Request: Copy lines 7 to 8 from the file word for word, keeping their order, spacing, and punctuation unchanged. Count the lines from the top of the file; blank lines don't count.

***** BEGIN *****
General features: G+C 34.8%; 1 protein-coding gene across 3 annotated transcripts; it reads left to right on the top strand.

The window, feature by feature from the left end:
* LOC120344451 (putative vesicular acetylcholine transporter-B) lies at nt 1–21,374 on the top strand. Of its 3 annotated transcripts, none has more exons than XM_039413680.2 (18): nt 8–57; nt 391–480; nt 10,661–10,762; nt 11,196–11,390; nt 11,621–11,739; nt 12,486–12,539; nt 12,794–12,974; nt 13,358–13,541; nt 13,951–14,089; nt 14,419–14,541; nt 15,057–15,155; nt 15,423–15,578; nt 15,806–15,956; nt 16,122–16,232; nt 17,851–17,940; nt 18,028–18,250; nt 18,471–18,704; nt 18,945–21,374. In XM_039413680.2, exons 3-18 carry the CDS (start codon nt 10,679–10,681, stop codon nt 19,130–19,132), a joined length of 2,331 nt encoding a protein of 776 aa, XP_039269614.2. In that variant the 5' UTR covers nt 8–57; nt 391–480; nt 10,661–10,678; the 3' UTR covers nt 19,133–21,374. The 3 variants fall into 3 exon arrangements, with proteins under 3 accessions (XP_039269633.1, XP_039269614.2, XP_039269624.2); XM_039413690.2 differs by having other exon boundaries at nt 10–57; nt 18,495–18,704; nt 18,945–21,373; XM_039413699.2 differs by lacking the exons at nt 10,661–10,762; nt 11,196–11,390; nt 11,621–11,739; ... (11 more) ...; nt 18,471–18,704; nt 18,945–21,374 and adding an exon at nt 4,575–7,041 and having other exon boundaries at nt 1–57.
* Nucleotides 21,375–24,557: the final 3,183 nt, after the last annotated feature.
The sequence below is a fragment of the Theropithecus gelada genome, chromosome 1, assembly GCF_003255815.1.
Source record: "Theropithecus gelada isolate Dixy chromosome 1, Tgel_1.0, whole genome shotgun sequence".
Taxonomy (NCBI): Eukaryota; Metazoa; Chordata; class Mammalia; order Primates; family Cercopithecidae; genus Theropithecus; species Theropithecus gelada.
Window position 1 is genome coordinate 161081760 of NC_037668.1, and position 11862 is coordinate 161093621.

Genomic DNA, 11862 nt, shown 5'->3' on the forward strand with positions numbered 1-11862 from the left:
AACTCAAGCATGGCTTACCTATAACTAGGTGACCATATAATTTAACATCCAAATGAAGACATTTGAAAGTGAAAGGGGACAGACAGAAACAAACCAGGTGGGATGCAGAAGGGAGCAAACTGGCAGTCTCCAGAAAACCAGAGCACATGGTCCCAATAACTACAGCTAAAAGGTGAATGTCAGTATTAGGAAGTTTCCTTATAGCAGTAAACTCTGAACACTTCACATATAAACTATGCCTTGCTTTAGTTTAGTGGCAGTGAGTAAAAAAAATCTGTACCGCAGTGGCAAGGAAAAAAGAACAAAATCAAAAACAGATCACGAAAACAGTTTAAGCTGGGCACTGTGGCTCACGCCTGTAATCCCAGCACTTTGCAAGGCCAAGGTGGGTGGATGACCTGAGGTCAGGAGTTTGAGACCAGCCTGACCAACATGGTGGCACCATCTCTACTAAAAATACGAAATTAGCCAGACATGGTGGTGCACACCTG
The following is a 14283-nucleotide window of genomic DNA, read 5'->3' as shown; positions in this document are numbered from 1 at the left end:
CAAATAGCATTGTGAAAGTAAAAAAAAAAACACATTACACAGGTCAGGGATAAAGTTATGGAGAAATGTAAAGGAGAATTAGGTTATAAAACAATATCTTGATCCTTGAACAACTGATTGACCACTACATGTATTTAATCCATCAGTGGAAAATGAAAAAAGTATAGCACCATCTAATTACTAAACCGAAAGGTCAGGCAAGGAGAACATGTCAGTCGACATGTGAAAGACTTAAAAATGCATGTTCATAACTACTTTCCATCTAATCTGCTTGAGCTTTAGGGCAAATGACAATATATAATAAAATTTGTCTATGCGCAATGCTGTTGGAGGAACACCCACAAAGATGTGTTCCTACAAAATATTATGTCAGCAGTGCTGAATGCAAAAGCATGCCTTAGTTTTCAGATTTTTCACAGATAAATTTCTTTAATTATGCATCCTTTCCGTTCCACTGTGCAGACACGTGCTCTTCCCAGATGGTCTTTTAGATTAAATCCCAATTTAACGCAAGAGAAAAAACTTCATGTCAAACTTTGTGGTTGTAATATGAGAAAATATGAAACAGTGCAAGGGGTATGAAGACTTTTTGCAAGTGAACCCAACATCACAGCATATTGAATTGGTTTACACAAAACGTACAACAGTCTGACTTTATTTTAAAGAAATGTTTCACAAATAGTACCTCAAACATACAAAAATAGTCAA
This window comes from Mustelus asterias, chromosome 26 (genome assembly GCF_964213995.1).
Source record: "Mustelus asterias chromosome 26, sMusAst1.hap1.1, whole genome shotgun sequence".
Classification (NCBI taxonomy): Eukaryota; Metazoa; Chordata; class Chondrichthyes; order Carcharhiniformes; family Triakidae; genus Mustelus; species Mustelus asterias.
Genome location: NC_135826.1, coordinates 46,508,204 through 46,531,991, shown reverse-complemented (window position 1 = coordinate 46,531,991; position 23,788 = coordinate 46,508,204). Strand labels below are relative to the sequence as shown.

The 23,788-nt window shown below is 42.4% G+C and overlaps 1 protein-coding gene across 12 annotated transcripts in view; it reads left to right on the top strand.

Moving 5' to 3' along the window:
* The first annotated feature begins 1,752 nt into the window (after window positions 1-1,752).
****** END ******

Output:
Taxonomy (NCBI): Eukaryota; Metazoa; Chordata; class Mammalia; order Primates; family Cercopithecidae; genus Theropithecus; species Theropithecus gelada.
Window position 1 is genome coordinate 161081760 of NC_037668.1, and position 11862 is coordinate 161093621.